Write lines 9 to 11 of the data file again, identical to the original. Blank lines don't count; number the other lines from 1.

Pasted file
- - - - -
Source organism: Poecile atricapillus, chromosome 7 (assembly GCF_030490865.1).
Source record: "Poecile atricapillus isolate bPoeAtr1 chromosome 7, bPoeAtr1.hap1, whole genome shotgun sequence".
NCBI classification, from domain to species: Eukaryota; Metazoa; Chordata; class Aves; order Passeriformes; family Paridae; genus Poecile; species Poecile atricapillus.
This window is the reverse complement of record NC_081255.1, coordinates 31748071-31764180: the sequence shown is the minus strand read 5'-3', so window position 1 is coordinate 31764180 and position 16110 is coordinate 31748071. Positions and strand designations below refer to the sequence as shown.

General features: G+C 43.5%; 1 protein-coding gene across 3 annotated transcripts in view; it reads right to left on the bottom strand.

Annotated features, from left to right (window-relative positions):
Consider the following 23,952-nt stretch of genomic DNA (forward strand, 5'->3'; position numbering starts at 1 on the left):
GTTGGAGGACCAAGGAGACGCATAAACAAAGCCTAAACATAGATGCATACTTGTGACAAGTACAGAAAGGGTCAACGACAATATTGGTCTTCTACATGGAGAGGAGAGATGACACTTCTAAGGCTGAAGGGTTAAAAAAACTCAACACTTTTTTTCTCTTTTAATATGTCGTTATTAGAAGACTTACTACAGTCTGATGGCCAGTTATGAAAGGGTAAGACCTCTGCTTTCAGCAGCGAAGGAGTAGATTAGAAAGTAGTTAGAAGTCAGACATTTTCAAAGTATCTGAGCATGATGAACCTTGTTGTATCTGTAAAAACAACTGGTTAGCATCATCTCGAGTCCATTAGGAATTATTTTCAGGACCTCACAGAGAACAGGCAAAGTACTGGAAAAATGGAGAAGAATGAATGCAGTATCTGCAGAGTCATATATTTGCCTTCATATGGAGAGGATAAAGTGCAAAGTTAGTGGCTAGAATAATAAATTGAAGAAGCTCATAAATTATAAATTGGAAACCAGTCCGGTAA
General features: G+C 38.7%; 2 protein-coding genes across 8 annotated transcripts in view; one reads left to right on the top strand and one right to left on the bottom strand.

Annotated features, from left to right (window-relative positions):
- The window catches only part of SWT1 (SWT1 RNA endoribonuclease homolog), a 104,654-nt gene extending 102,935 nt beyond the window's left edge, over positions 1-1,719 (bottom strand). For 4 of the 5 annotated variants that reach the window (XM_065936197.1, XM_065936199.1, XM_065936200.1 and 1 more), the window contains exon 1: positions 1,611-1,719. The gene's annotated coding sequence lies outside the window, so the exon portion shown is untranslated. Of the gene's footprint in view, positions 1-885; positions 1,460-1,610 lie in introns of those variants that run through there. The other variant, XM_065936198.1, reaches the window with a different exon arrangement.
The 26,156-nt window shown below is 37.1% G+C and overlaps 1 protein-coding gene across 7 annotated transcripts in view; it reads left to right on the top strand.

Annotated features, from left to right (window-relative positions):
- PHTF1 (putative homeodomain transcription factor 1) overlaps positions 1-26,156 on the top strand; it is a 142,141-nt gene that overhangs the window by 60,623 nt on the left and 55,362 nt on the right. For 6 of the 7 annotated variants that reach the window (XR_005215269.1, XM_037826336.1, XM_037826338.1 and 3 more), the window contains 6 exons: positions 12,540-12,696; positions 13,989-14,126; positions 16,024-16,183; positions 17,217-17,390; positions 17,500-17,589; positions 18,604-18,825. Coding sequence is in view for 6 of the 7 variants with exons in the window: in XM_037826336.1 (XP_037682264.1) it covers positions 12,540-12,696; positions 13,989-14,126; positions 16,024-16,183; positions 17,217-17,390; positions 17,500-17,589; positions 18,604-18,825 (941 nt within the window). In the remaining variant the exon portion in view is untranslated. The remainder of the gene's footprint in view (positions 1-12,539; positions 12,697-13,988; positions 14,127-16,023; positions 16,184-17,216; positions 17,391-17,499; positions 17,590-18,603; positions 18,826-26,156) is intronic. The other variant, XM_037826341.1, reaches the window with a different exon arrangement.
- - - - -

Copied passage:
General features: G+C 38.7%; 2 protein-coding genes across 8 annotated transcripts in view; one reads left to right on the top strand and one right to left on the bottom strand.

Annotated features, from left to right (window-relative positions):
- The window catches only part of SWT1 (SWT1 RNA endoribonuclease homolog), a 104,654-nt gene extending 102,935 nt beyond the window's left edge, over positions 1-1,719 (bottom strand). For 4 of the 5 annotated variants that reach the window (XM_065936197.1, XM_065936199.1, XM_065936200.1 and 1 more), the window contains exon 1: positions 1,611-1,719. The gene's annotated coding sequence lies outside the window, so the exon portion shown is untranslated. Of the gene's footprint in view, positions 1-885; positions 1,460-1,610 lie in introns of those variants that run through there. The other variant, XM_065936198.1, reaches the window with a different exon arrangement.